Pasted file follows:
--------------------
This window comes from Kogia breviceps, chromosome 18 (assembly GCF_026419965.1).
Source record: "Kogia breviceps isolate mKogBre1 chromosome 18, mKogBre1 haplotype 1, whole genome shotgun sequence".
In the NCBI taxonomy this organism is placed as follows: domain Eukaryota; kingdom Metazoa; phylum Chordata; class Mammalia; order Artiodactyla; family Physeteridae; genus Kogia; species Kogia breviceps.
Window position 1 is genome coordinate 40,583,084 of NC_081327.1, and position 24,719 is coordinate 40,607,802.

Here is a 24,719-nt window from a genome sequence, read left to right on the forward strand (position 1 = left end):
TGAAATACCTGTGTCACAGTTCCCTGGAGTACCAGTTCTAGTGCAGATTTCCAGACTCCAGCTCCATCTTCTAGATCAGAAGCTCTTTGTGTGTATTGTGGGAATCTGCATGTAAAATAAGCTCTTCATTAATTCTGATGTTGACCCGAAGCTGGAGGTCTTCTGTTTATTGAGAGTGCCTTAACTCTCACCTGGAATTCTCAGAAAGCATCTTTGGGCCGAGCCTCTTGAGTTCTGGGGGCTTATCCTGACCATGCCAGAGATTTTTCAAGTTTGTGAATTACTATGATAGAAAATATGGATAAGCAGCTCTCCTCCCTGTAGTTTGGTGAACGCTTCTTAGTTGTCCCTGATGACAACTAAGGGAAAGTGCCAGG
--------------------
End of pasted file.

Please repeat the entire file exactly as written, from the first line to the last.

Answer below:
This window comes from Kogia breviceps, chromosome 18 (assembly GCF_026419965.1).
Source record: "Kogia breviceps isolate mKogBre1 chromosome 18, mKogBre1 haplotype 1, whole genome shotgun sequence".
In the NCBI taxonomy this organism is placed as follows: domain Eukaryota; kingdom Metazoa; phylum Chordata; class Mammalia; order Artiodactyla; family Physeteridae; genus Kogia; species Kogia breviceps.
Window position 1 is genome coordinate 40,583,084 of NC_081327.1, and position 24,719 is coordinate 40,607,802.

Here is a 24,719-nt window from a genome sequence, read left to right on the forward strand (position 1 = left end):
TGAAATACCTGTGTCACAGTTCCCTGGAGTACCAGTTCTAGTGCAGATTTCCAGACTCCAGCTCCATCTTCTAGATCAGAAGCTCTTTGTGTGTATTGTGGGAATCTGCATGTAAAATAAGCTCTTCATTAATTCTGATGTTGACCCGAAGCTGGAGGTCTTCTGTTTATTGAGAGTGCCTTAACTCTCACCTGGAATTCTCAGAAAGCATCTTTGGGCCGAGCCTCTTGAGTTCTGGGGGCTTATCCTGACCATGCCAGAGATTTTTCAAGTTTGTGAATTACTATGATAGAAAATATGGATAAGCAGCTCTCCTCCCTGTAGTTTGGTGAACGCTTCTTAGTTGTCCCTGATGACAACTAAGGGAAAGTGCCAGG